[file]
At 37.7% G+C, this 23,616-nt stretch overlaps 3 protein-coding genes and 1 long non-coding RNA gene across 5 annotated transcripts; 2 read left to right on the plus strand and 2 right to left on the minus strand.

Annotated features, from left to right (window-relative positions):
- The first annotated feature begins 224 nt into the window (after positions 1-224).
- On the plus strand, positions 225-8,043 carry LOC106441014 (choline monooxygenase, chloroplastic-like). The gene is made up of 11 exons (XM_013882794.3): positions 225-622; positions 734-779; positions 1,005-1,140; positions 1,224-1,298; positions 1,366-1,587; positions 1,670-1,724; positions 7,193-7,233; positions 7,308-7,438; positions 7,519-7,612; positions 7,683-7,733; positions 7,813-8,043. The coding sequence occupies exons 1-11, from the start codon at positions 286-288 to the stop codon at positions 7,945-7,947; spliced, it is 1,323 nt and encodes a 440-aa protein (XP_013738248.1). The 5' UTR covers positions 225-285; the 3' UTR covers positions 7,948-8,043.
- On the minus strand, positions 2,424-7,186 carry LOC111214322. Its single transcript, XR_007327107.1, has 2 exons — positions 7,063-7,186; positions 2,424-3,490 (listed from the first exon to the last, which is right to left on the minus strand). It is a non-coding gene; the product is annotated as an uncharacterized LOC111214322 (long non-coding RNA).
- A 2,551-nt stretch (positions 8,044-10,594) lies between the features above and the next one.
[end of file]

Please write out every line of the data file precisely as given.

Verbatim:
At 37.7% G+C, this 23,616-nt stretch overlaps 3 protein-coding genes and 1 long non-coding RNA gene across 5 annotated transcripts; 2 read left to right on the plus strand and 2 right to left on the minus strand.

Annotated features, from left to right (window-relative positions):
- The first annotated feature begins 224 nt into the window (after positions 1-224).
- On the plus strand, positions 225-8,043 carry LOC106441014 (choline monooxygenase, chloroplastic-like). The gene is made up of 11 exons (XM_013882794.3): positions 225-622; positions 734-779; positions 1,005-1,140; positions 1,224-1,298; positions 1,366-1,587; positions 1,670-1,724; positions 7,193-7,233; positions 7,308-7,438; positions 7,519-7,612; positions 7,683-7,733; positions 7,813-8,043. The coding sequence occupies exons 1-11, from the start codon at positions 286-288 to the stop codon at positions 7,945-7,947; spliced, it is 1,323 nt and encodes a 440-aa protein (XP_013738248.1). The 5' UTR covers positions 225-285; the 3' UTR covers positions 7,948-8,043.
- On the minus strand, positions 2,424-7,186 carry LOC111214322. Its single transcript, XR_007327107.1, has 2 exons — positions 7,063-7,186; positions 2,424-3,490 (listed from the first exon to the last, which is right to left on the minus strand). It is a non-coding gene; the product is annotated as an uncharacterized LOC111214322 (long non-coding RNA).
- A 2,551-nt stretch (positions 8,044-10,594) lies between the features above and the next one.